Durham University
Programme and Module Handbook

Postgraduate Programme and Module Handbook 2011-2012 (archived)

Module LAW41030: Environmental Law and International Trade

Department: Law

LAW41030: Environmental Law and International Trade

Type Tied Level 4 Credits 30 Availability Available in 2011/12 Module Cap None.
Tied to M1K116
Tied to M1K316
Tied to M1K616


  • None.


  • None.

Excluded Combination of Modules

  • None.


  • The aims of the module are:
  • to provide students with a general understanding of the laws, structures and policies adopted by the international community with regard to the environment;
  • to examine the impact of these laws, policies and structures on domestic legislation using examples and case studies from different jurisdictions, including the US, the EU and the developing world;
  • to introduce the concept of environmental legal risk in commercial contracts by examining the effect of environmental legislation on international trade and business transactions and to explore different ways of mitigating it.


  • Part I: Introduction to International Environmental Law:
  • 1. Introduction to the formulation of international environmental law and policy- relevant bodies and structures.
  • 2. Fundamental principles of international environmental law.
  • 3. Law of the sea and protection of the marine environment.
  • 4. Air pollution (emphasis on climate change although there will be mention of other issues such as ozone layer depletion and initiatives thereon).
  • 5. Environmental Law and Human Rights.
  • Part II: International Trade and Environmental Protection:
  • 6. The multilateral trading system.
  • Part III: National and regional responses: case studies of environmental protection regimes that affect national and international trade and business transactions:
  • 7. Introduction to the concept of environmental legal risk in commercial contracts (issues to include bases of liability, enforcement and legal/financial implications on private parties).
  • 8. Case studies from at least 4 jurisdictions to include the UK and at least one developing country.

Learning Outcomes

Subject-specific Knowledge:
  • Students should gain understanding of:
  • the international and national mechanisms of environmental protection and its effect on international trade;
  • responses from the commercial world to the issue of environmental legal risk in international and domestic commercial contracts.
Subject-specific Skills:
  • In terms of skills, students should be able to:
  • interpret and critically evaluate international environmental law and its implementation into national legislation;
  • identify relevant rights and obligations of states and individuals under international and domestic environmental protection legislation and apply these to business and trade transactions that involve environmentally sensitive subject-matters;
  • analyse the effect of relevant environmental protection rules on trade, having specific regard to issues of liability and enforcement, and advise accordingly.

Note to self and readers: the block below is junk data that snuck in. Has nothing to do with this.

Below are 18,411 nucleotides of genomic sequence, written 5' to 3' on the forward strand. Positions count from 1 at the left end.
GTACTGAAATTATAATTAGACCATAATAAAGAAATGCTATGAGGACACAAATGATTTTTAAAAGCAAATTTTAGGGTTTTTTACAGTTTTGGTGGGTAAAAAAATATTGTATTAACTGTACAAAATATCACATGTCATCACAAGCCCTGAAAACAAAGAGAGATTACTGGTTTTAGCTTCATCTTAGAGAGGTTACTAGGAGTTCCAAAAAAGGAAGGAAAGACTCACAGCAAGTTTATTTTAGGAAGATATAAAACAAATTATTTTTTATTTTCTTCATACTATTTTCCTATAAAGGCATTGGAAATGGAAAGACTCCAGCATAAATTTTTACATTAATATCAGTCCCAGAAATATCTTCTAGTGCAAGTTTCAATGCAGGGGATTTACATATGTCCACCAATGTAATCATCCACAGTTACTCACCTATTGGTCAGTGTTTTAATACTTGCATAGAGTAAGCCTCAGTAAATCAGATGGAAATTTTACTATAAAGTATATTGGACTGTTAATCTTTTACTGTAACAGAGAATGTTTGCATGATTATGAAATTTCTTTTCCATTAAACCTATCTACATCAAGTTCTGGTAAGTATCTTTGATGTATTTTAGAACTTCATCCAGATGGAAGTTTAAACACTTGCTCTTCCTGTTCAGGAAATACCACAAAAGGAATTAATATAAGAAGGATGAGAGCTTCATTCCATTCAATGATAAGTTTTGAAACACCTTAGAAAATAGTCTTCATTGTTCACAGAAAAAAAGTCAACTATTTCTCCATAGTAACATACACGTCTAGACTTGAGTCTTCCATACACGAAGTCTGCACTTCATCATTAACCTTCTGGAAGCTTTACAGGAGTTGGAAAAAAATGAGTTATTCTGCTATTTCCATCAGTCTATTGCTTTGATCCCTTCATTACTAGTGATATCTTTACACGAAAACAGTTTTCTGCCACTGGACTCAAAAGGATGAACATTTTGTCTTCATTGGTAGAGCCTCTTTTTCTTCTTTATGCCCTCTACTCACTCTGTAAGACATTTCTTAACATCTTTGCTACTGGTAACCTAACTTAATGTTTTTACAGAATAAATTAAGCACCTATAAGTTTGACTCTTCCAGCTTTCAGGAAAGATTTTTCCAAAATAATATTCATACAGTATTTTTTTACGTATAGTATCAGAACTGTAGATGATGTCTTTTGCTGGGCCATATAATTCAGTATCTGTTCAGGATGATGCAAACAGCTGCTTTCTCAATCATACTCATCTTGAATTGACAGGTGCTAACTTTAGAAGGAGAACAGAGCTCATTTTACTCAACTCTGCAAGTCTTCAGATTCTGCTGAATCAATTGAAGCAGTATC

Key Skills:
  • Students should also:
  • demonstrate an ability to understand and critically analyse complex issues of international and comparative law;
  • develop skills in conducting research into and understanding complex materials.

Modes of Teaching, Learning and Assessment and how these contribute to the learning outcomes of the module

  • The teaching will be based on Socratic seminars supported by substantial but targeted reading assignments before each seminar session. The readings are selected from both established doctrinal sources as well as cutting-edge scholarship in the area. The seminars will work from a basic level of doctrinal knowledge and build on that foundation into discussions of more difficult and controversial issues within the sub-discipline. This will encourage students to learn the material and develop the ability to discuss it and understand where each aspect of the reading fits in with the relevant debates.
  • The assessment supports the aims of the teaching methods. The summative essay will assess the ability of the students not only to analyse the subject material, but to perform research in the sub-discipline, and present a structured, articulate argument on the subject. The teaching and assessment will enable students to derive material from a variety of sources and develop the ability to analyse this area of law.

Teaching Methods and Learning Hours

Activity Number Frequency Duration Total/Hours
Seminars 15 2hrs 30
Preparation and reading 270

Summative Assessment

Component: Essay Component Weighting: 100%
Element Length / duration Element Weighting Resit Opportunity
Summative Essay 6000 words 100%

Formative Assessment:

The format of the assessment will depend on the level of participation displayed by the students during the seminars. It may include a forum discussion on a topic posted on DUO for a period of time for the purpose of assessing the students’ understanding of the material.

Attendance at all activities marked with this symbol will be monitored. Students who fail to attend these activities, or to complete the summative or formative assessment specified above, will be subject to the procedures defined in the University's General Regulation V, and may be required to leave the University